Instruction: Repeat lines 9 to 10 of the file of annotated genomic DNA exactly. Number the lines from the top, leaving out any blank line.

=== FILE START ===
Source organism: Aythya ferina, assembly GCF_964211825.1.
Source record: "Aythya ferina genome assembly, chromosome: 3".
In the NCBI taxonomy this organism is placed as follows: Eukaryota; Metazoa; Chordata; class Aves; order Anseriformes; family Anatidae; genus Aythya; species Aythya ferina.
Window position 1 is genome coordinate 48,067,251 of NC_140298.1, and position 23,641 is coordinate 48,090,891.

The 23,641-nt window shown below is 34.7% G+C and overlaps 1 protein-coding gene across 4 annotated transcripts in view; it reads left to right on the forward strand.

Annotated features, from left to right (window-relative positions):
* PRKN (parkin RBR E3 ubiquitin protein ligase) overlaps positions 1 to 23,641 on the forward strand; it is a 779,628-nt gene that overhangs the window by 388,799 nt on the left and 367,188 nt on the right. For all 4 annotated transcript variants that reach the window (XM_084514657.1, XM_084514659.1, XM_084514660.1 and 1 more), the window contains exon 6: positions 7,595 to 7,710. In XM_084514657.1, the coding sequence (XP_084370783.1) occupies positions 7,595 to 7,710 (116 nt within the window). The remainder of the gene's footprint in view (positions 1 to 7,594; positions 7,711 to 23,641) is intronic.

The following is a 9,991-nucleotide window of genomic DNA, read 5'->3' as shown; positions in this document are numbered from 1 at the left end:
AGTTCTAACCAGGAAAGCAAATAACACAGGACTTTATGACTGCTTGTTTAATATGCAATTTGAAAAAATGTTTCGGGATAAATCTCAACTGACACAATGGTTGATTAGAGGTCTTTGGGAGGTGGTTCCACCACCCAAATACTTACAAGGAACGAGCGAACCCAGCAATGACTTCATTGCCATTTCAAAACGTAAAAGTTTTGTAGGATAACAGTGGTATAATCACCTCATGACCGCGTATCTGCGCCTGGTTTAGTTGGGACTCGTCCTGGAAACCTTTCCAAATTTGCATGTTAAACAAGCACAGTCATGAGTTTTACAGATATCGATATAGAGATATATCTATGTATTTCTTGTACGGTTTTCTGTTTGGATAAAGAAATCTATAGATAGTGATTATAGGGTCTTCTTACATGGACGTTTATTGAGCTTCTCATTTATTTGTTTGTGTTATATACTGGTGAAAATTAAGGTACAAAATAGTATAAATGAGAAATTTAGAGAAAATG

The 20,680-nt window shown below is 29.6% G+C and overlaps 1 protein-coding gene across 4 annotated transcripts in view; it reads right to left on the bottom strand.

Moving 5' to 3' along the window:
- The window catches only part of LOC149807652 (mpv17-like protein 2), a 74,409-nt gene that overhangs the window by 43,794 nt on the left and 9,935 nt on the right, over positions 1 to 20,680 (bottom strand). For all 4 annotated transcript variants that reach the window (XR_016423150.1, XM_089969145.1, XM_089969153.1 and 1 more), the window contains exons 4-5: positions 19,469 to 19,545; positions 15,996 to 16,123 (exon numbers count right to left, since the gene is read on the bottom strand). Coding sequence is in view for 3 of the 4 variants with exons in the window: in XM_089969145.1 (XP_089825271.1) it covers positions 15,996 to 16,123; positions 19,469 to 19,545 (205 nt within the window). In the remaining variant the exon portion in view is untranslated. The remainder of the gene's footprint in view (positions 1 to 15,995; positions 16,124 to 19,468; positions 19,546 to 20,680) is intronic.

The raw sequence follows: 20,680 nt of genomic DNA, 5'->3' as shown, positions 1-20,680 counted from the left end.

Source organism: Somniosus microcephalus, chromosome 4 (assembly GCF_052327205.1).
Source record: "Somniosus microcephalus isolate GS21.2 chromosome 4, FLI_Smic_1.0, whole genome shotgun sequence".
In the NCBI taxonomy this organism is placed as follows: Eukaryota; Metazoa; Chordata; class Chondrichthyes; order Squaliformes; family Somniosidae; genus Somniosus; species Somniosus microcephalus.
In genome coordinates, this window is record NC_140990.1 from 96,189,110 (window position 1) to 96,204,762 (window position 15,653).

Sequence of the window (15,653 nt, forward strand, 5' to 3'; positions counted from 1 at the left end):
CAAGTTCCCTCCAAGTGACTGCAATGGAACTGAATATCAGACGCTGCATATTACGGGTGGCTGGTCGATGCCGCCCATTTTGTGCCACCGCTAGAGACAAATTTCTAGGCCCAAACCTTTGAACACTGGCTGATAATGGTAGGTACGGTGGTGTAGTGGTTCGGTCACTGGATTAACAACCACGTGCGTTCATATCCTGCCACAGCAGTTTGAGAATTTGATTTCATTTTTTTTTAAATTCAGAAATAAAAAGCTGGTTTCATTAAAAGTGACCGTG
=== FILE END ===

AGTTCTAACCAGGAAAGCAAATAACACAGGACTTTATGACTGCTTGTTTAATATGCAATTTGAAAAAATGTTTCGGGATAAATCTCAACTGACACAATGGTTGATTAGAGGTCTTTGGGAGGTGGTTCCACCACCCAAATACTTACAAGGAACGAGCGAACCCAGCAATGACTTCATTGCCATTTCAAAACGTAAAAGTTTTGTAGGATAACAGTGGTATAATCACCTCATGACCGCGTATCTGCGCCTGGTTTAGTTGGGACTCGTCCTGGAAACCTTTCCAAATTTGCATGTTAAACAAGCACAGTCATGAGTTTTACAGATATCGATATAGAGATATATCTATGTATTTCTTGTACGGTTTTCTGTTTGGATAAAGAAATCTATAGATAGTGATTATAGGGTCTTCTTACATGGACGTTTATTGAGCTTCTCATTTATTTGTTTGTGTTATATACTGGTGAAAATTAAGGTACAAAATAGTATAAATGAGAAATTTAGAGAAAATG

The 20,680-nt window shown below is 29.6% G+C and overlaps 1 protein-coding gene across 4 annotated transcripts in view; it reads right to left on the bottom strand.